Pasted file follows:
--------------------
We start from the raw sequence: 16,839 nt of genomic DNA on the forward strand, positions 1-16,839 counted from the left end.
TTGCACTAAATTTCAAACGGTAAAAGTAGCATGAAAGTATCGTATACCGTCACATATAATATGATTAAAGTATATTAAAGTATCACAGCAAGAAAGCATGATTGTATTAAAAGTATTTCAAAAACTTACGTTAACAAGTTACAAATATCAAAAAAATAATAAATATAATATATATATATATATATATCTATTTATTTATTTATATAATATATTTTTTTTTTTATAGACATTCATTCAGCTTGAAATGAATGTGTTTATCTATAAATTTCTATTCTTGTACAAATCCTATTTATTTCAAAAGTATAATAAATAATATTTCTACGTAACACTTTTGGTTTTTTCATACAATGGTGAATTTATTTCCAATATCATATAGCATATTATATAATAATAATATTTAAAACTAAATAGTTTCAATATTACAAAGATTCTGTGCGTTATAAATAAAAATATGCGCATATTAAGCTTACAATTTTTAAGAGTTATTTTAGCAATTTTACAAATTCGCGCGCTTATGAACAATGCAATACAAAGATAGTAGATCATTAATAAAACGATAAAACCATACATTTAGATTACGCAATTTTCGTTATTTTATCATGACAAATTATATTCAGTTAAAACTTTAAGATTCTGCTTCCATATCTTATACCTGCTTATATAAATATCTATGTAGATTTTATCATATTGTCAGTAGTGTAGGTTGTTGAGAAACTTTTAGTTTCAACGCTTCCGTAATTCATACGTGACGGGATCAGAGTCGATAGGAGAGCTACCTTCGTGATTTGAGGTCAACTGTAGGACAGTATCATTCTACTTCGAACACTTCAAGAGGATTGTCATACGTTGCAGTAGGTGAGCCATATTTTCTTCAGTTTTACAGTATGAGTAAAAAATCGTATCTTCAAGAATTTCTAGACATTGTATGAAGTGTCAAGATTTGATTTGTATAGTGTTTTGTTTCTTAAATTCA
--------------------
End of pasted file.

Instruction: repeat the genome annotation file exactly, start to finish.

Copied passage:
We start from the raw sequence: 16,839 nt of genomic DNA on the forward strand, positions 1-16,839 counted from the left end.
TTGCACTAAATTTCAAACGGTAAAAGTAGCATGAAAGTATCGTATACCGTCACATATAATATGATTAAAGTATATTAAAGTATCACAGCAAGAAAGCATGATTGTATTAAAAGTATTTCAAAAACTTACGTTAACAAGTTACAAATATCAAAAAAATAATAAATATAATATATATATATATATATATCTATTTATTTATTTATATAATATATTTTTTTTTTTATAGACATTCATTCAGCTTGAAATGAATGTGTTTATCTATAAATTTCTATTCTTGTACAAATCCTATTTATTTCAAAAGTATAATAAATAATATTTCTACGTAACACTTTTGGTTTTTTCATACAATGGTGAATTTATTTCCAATATCATATAGCATATTATATAATAATAATATTTAAAACTAAATAGTTTCAATATTACAAAGATTCTGTGCGTTATAAATAAAAATATGCGCATATTAAGCTTACAATTTTTAAGAGTTATTTTAGCAATTTTACAAATTCGCGCGCTTATGAACAATGCAATACAAAGATAGTAGATCATTAATAAAACGATAAAACCATACATTTAGATTACGCAATTTTCGTTATTTTATCATGACAAATTATATTCAGTTAAAACTTTAAGATTCTGCTTCCATATCTTATACCTGCTTATATAAATATCTATGTAGATTTTATCATATTGTCAGTAGTGTAGGTTGTTGAGAAACTTTTAGTTTCAACGCTTCCGTAATTCATACGTGACGGGATCAGAGTCGATAGGAGAGCTACCTTCGTGATTTGAGGTCAACTGTAGGACAGTATCATTCTACTTCGAACACTTCAAGAGGATTGTCATACGTTGCAGTAGGTGAGCCATATTTTCTTCAGTTTTACAGTATGAGTAAAAAATCGTATCTTCAAGAATTTCTAGACATTGTATGAAGTGTCAAGATTTGATTTGTATAGTGTTTTGTTTCTTAAATTCA